He vowed to reclaim his gold, insisting DC’s knockout win during their previous encounter last July was a lucky one. So despite losing all three previous rounds, Stipe stunned Cormier with a barrage of punches before standing victorious in defiant fashion on Sunday morning.
This fight had a very different feel to it than main previous UFC cards before it: featuring two likeable men in the main event.
Daniel Cormier, 40, had stressed his plans to retire long before Cormier-Miocic II was even a possibility. So with that and an admission he ignored his coaches’ instructions mid-fight in mind, perhaps this knockout defeat shouldn’t come as much of a surprise.
Despite the overconfidence on show in the Octagon, the fact he was winning ultimately didn’t matter. Facing a determined Miocic keen to reclaim his gold, DC surprisingly not reverting to his wrestling style after a cagey first round meant Stipe could relish a stand-up battle.
In fights, especially those at heavyweight, anything can happen. One split second can be the difference between winning and losing. You could hear furious shouting at Cormier to keep his hands up, as if to suggest his coaches knew what was on the horizon if he didn’t remain weary of Miocic’s ever-present threat. He did not and paid the ultimate price.
“I was hitting him and could see him getting marked up. I think you fall in love with the visuals of a guy’s face [like that]. They were begging me to wrestle and that’s probably the most disappointing, I didn’t do what I trained to and I feel like I let my coaches down.”
Cormier in reflective mood during the post-fight presser
The bout itself was back-and-forth with both landing quality strikes. Cormier was pushing the pace and Miocic proving reluctant to target DC’s legs with kicks – understandable given the takedown opportunities – but was clearly behind on the scorecards.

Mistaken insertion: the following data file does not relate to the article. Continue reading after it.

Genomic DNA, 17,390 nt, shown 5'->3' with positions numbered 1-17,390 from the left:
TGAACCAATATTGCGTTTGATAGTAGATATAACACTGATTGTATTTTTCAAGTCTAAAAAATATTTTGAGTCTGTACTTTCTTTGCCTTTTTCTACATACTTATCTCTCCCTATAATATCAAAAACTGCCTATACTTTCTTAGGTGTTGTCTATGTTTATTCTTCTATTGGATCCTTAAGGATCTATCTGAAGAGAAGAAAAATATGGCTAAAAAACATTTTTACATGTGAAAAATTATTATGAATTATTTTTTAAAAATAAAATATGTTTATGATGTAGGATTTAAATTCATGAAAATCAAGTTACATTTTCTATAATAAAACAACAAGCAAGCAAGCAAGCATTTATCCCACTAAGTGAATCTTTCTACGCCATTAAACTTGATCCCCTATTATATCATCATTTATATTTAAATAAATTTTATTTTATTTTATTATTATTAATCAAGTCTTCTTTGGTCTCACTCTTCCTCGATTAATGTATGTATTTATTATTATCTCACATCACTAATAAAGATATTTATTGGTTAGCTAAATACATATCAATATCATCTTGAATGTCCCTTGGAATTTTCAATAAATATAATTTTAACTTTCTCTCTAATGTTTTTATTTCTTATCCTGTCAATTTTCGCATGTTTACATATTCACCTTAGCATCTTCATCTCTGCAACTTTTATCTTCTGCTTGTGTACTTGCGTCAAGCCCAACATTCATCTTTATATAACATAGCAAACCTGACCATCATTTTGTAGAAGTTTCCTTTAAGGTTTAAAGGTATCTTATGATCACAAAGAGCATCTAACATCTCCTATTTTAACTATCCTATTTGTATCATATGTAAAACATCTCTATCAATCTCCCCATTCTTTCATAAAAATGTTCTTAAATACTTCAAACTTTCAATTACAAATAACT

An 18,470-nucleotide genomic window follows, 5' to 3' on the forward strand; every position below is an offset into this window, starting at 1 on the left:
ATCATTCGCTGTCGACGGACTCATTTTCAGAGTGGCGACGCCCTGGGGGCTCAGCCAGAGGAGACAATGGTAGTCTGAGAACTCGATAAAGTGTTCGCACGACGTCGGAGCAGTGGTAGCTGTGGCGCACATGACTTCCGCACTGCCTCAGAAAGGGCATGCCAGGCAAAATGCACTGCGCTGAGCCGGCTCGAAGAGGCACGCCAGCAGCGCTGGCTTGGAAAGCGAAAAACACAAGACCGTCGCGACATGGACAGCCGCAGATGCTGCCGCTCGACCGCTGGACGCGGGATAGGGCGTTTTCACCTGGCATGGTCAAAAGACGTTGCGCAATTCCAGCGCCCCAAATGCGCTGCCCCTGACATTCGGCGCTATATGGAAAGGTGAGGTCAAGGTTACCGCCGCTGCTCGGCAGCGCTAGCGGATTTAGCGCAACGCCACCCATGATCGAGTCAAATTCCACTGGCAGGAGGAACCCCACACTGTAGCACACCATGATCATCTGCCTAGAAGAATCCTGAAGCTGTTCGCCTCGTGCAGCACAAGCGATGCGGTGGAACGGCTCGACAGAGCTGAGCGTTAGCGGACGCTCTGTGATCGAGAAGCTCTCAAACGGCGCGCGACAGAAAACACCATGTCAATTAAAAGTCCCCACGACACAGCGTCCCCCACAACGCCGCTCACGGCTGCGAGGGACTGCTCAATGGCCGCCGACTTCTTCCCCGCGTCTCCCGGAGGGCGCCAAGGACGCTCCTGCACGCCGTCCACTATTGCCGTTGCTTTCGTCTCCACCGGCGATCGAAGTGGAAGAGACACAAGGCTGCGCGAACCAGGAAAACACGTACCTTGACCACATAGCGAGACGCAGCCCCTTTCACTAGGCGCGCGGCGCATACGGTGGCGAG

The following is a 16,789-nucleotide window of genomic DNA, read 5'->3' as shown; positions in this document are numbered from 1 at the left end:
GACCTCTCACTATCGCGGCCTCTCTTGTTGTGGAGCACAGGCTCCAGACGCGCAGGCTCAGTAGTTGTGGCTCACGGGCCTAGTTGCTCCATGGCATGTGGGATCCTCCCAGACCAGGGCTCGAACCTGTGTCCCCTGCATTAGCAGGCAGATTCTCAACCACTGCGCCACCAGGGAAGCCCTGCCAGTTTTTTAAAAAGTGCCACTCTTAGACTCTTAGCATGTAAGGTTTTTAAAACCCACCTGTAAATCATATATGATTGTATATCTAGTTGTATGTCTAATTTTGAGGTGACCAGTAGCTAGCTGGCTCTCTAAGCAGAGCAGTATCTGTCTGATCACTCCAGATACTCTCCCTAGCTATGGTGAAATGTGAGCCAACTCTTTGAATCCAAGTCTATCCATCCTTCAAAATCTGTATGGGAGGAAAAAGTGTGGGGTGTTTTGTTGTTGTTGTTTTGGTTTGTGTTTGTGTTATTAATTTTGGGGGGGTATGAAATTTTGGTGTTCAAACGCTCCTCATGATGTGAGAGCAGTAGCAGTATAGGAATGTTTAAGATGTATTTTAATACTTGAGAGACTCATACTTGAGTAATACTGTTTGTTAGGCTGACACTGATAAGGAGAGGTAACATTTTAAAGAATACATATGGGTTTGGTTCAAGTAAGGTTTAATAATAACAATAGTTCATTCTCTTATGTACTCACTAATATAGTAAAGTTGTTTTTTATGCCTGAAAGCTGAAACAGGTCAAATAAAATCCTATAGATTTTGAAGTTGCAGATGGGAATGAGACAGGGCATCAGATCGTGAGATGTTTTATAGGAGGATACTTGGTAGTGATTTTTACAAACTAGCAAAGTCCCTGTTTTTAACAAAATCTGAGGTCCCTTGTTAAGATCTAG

Despite DC’s striking, he never appeared to be closing in on a knockout victory and as time wore on, it looked increasingly likely that we’d see a win by decision. Miocic switched up his gameplan after achieving more success deep into the third round, targeting Cormier’s midsection and forcing him into uncomfortable situations.
Those powerfully placed body shots clearly hurt DC so despite his best efforts to present pressure of his own, Stipe persisted with body punches. Taking advantage as Cormier’s hands began to drop lower and lower, he landed some stinging punches to the face and rocked Cormier into a corner. Flying in with some ground strikes, it was all over.
“I knew I was hurting him, he was dropping his hands. I knew I just had to keep working and he would leave something open so I started coming over with the right hand. DC’s a tough motherf–ker, I’m going to give it to him. It’s a fight, anything can happen.”
Miocic after his fourth-round victory
Elsewhere on the main card, there were wins for Derek Brunson and an impressive first-round TKO victory for Sodiq Yusuff. Nate Diaz returned with a win against Anthony Pettis after his three-year hiatus, while Paulo Costa won by unanimous decision in a Fight of the Night showdown with Yoel Romero.